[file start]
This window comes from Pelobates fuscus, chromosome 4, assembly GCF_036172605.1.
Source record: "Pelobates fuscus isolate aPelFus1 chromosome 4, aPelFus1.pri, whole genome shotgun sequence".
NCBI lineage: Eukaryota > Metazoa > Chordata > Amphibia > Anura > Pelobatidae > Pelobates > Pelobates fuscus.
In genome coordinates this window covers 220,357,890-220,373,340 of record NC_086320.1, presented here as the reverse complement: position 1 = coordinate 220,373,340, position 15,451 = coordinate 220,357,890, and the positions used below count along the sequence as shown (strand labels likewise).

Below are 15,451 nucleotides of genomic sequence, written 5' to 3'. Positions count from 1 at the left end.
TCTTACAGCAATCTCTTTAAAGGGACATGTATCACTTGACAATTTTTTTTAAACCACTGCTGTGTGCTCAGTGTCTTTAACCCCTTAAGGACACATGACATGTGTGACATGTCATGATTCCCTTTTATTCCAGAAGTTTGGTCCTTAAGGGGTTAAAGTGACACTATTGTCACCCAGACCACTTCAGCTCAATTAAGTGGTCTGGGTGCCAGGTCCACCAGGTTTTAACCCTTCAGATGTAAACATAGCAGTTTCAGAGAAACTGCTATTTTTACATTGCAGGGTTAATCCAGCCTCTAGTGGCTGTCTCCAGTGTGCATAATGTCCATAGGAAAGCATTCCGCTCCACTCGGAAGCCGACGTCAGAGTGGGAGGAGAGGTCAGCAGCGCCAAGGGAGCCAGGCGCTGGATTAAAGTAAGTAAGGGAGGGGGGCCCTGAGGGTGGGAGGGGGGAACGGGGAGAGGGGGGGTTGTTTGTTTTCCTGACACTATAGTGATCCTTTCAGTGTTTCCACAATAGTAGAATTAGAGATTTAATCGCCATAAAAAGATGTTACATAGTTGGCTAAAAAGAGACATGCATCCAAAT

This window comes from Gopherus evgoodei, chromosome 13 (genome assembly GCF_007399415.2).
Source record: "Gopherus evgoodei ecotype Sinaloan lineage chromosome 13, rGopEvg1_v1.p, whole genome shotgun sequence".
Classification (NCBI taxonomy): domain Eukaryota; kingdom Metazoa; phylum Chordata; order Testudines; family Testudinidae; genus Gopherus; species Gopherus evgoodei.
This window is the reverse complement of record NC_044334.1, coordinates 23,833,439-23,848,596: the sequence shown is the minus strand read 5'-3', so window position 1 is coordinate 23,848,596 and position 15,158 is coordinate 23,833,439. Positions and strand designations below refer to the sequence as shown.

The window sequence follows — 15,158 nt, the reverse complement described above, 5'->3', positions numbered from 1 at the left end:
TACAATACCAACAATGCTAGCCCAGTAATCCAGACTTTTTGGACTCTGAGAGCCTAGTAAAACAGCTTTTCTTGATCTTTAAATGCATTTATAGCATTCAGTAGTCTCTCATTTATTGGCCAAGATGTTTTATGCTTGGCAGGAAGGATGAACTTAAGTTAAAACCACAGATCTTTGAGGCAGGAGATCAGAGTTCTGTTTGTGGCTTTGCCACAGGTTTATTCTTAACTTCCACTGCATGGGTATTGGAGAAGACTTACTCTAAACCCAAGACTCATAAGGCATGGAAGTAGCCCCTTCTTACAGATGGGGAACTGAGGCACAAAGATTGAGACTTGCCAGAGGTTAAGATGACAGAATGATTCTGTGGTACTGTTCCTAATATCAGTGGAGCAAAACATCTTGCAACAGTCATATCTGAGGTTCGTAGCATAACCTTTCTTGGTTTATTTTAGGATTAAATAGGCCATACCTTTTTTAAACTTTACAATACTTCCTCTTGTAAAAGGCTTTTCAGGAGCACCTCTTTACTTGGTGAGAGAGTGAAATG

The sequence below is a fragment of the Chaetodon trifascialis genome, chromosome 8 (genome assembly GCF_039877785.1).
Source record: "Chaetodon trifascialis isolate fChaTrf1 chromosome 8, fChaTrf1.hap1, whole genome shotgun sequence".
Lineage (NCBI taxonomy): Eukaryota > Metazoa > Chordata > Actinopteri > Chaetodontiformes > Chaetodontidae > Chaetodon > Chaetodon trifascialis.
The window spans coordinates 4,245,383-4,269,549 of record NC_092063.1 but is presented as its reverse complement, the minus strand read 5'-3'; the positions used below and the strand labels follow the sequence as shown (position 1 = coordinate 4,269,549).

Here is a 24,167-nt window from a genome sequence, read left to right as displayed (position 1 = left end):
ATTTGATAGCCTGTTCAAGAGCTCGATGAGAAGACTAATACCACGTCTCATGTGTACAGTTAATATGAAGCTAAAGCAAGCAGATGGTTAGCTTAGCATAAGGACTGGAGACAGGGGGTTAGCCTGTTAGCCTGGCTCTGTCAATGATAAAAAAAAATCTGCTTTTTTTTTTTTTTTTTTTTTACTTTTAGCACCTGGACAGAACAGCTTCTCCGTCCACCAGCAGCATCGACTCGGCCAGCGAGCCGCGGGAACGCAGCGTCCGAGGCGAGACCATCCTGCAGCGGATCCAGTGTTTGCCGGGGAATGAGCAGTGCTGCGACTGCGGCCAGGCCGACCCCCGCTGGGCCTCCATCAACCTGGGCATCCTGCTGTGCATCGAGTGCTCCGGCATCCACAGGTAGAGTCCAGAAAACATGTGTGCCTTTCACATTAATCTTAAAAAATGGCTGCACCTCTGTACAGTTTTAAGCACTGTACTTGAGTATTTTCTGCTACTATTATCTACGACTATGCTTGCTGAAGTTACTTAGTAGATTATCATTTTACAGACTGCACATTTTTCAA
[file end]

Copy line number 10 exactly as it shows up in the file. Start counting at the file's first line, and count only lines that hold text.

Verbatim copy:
This window is the reverse complement of record NC_044334.1, coordinates 23,833,439-23,848,596: the sequence shown is the minus strand read 5'-3', so window position 1 is coordinate 23,848,596 and position 15,158 is coordinate 23,833,439. Positions and strand designations below refer to the sequence as shown.